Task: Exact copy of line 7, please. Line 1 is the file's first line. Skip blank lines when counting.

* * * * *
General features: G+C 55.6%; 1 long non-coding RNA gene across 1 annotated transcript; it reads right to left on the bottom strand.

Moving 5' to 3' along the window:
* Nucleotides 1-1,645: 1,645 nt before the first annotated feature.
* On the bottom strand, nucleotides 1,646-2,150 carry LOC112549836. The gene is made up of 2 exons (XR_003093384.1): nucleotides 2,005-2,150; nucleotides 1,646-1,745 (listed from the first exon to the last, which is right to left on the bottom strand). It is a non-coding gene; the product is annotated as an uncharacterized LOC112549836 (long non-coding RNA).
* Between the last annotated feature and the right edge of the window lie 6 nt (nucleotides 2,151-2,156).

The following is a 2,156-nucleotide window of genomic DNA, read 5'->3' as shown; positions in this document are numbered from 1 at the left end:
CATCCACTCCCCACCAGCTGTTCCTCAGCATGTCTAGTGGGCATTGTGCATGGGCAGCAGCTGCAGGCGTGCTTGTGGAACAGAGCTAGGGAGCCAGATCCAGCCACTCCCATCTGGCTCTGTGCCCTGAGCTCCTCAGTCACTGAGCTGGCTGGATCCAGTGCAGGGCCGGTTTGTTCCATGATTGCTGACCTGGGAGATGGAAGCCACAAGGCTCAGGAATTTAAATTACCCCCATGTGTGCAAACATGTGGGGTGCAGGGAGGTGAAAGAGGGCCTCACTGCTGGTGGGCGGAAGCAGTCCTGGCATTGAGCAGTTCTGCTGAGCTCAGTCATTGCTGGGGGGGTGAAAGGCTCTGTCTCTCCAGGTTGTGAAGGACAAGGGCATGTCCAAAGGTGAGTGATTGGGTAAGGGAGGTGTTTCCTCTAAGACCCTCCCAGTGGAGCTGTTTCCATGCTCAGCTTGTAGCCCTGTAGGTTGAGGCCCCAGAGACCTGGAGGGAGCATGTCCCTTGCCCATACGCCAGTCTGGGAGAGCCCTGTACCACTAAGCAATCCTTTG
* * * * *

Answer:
CATCCACTCCCCACCAGCTGTTCCTCAGCATGTCTAGTGGGCATTGTGCATGGGCAGCAGCTGCAGGCGTGCTTGTGGAACAGAGCTAGGGAGCCAGATCCAGCCACTCCCATCTGGCTCTGTGCCCTGAGCTCCTCAGTCACTGAGCTGGCTGGATCCAGTGCAGGGCCGGTTTGTTCCATGATTGCTGACCTGGGAGATGGAAGCCACAAGGCTCAGGAATTTAAATTACCCCCATGTGTGCAAACATGTGGGGTGCAGGGAGGTGAAAGAGGGCCTCACTGCTGGTGGGCGGAAGCAGTCCTGGCATTGAGCAGTTCTGCTGAGCTCAGTCATTGCTGGGGGGGTGAAAGGCTCTGTCTCTCCAGGTTGTGAAGGACAAGGGCATGTCCAAAGGTGAGTGATTGGGTAAGGGAGGTGTTTCCTCTAAGACCCTCCCAGTGGAGCTGTTTCCATGCTCAGCTTGTAGCCCTGTAGGTTGAGGCCCCAGAGACCTGGAGGGAGCATGTCCCTTGCCCATACGCCAGTCTGGGAGAGCCCTGTACCACTAAGCAATCCTTTG